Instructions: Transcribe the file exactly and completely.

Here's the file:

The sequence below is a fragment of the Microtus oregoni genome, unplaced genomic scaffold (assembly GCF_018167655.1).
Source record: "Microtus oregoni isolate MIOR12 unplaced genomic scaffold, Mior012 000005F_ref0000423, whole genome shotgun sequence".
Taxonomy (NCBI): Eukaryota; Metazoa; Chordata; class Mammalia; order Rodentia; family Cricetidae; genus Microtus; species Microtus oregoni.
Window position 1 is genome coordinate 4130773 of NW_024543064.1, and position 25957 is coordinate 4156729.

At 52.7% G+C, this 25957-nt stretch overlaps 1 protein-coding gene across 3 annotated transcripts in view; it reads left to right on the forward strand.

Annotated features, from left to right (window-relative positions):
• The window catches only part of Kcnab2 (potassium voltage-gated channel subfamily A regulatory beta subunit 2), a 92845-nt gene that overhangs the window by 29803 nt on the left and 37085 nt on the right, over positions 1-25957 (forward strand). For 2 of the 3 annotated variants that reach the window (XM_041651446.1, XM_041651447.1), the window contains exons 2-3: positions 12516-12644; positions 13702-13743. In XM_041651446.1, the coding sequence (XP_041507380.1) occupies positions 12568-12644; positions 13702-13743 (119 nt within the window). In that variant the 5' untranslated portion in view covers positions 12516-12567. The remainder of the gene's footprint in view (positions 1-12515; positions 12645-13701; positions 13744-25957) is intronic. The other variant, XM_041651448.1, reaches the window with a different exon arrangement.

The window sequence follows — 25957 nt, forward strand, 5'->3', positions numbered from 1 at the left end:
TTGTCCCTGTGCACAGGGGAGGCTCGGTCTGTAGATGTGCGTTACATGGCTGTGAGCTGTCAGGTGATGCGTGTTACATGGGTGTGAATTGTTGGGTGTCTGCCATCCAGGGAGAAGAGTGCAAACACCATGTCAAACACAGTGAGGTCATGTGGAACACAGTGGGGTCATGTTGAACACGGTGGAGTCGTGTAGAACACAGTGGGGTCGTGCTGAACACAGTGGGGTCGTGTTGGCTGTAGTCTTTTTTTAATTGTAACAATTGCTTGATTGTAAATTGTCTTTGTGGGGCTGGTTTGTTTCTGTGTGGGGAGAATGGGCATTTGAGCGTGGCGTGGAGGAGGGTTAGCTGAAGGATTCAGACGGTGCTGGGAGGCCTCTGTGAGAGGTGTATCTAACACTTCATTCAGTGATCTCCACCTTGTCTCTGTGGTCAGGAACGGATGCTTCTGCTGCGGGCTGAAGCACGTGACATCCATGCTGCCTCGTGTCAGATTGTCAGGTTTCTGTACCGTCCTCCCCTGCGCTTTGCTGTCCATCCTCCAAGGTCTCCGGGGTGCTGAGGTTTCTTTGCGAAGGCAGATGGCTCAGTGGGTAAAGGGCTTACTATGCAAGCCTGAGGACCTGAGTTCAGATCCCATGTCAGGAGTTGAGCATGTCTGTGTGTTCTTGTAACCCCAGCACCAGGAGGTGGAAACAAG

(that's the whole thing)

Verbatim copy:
The sequence below is a fragment of the Microtus oregoni genome, unplaced genomic scaffold (assembly GCF_018167655.1).
Source record: "Microtus oregoni isolate MIOR12 unplaced genomic scaffold, Mior012 000005F_ref0000423, whole genome shotgun sequence".
Taxonomy (NCBI): Eukaryota; Metazoa; Chordata; class Mammalia; order Rodentia; family Cricetidae; genus Microtus; species Microtus oregoni.
Window position 1 is genome coordinate 4130773 of NW_024543064.1, and position 25957 is coordinate 4156729.

At 52.7% G+C, this 25957-nt stretch overlaps 1 protein-coding gene across 3 annotated transcripts in view; it reads left to right on the forward strand.

Annotated features, from left to right (window-relative positions):
• The window catches only part of Kcnab2 (potassium voltage-gated channel subfamily A regulatory beta subunit 2), a 92845-nt gene that overhangs the window by 29803 nt on the left and 37085 nt on the right, over positions 1-25957 (forward strand). For 2 of the 3 annotated variants that reach the window (XM_041651446.1, XM_041651447.1), the window contains exons 2-3: positions 12516-12644; positions 13702-13743. In XM_041651446.1, the coding sequence (XP_041507380.1) occupies positions 12568-12644; positions 13702-13743 (119 nt within the window). In that variant the 5' untranslated portion in view covers positions 12516-12567. The remainder of the gene's footprint in view (positions 1-12515; positions 12645-13701; positions 13744-25957) is intronic. The other variant, XM_041651448.1, reaches the window with a different exon arrangement.

The window sequence follows — 25957 nt, forward strand, 5'->3', positions numbered from 1 at the left end:
TTGTCCCTGTGCACAGGGGAGGCTCGGTCTGTAGATGTGCGTTACATGGCTGTGAGCTGTCAGGTGATGCGTGTTACATGGGTGTGAATTGTTGGGTGTCTGCCATCCAGGGAGAAGAGTGCAAACACCATGTCAAACACAGTGAGGTCATGTGGAACACAGTGGGGTCATGTTGAACACGGTGGAGTCGTGTAGAACACAGTGGGGTCGTGCTGAACACAGTGGGGTCGTGTTGGCTGTAGTCTTTTTTTAATTGTAACAATTGCTTGATTGTAAATTGTCTTTGTGGGGCTGGTTTGTTTCTGTGTGGGGAGAATGGGCATTTGAGCGTGGCGTGGAGGAGGGTTAGCTGAAGGATTCAGACGGTGCTGGGAGGCCTCTGTGAGAGGTGTATCTAACACTTCATTCAGTGATCTCCACCTTGTCTCTGTGGTCAGGAACGGATGCTTCTGCTGCGGGCTGAAGCACGTGACATCCATGCTGCCTCGTGTCAGATTGTCAGGTTTCTGTACCGTCCTCCCCTGCGCTTTGCTGTCCATCCTCCAAGGTCTCCGGGGTGCTGAGGTTTCTTTGCGAAGGCAGATGGCTCAGTGGGTAAAGGGCTTACTATGCAAGCCTGAGGACCTGAGTTCAGATCCCATGTCAGGAGTTGAGCATGTCTGTGTGTTCTTGTAACCCCAGCACCAGGAGGTGGAAACAAG